So I headed to the local park, alongside a set of railway tracks. It was a freezing cold evening and, for some reason, I thought it was a good idea to shelter in one of the empty carriages on the sidings. I wanted to clear my head, escape home for a bit longer.
“This will get better,” I told myself. “No, it won’t,” a darker voice answered. Just then I heard the deep rumble of a train approaching. “If you throw yourself in front it, all this pain will instantly go away,” I suddenly thought. Before I realised what I was doing, I was scrambling up to the train tracks and lying face down across the steel rails.
I closed my eyes tightly – “There’s no way I’ll survive this,” I thought. I was exhausted and waiting for oblivion. The train was approaching and I thought it would hit me – bang, that would be it. But I didn’t black out for a second, I was awake the entire time. I heard and felt everything – the vibrations of the train, the screech of grinding metal, and unimaginable pain.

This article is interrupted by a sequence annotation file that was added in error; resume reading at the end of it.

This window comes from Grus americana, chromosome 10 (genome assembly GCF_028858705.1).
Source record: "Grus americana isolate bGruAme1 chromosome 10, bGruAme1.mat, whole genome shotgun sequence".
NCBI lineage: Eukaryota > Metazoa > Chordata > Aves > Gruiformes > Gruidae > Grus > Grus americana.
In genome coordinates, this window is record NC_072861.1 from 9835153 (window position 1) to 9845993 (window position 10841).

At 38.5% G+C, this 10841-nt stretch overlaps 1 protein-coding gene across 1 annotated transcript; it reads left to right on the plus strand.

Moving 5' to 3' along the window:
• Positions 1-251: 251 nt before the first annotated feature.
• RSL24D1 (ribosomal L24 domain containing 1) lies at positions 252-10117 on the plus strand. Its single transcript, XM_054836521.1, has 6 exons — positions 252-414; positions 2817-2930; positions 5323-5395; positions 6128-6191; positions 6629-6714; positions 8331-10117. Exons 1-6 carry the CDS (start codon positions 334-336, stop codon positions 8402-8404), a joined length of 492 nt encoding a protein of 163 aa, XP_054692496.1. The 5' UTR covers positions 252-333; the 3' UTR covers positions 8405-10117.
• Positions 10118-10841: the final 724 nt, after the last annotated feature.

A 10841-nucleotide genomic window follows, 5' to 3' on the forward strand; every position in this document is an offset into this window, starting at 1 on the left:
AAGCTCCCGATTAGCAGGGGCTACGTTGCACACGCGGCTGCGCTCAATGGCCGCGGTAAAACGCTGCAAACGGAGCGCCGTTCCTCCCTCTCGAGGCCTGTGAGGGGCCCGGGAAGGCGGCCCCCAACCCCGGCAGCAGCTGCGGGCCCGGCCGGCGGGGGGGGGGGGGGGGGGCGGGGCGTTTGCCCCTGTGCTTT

The train thundered over me. The momentum sucked my body upwards, then I was thrown down hard between the tracks, with only my legs hanging over the rails. Everything went quiet. “Am I dead?” I wondered, opening my eyes. I was alive, but trapped under the train. I could feel hot metal inches above my head, and smell smoke.
I managed to angle my head to the right to look out between the carriages. With a strange sense of detachment I could see my jeans and the white sneakers Mum and Dad had given me for Christmas lying some way up the track.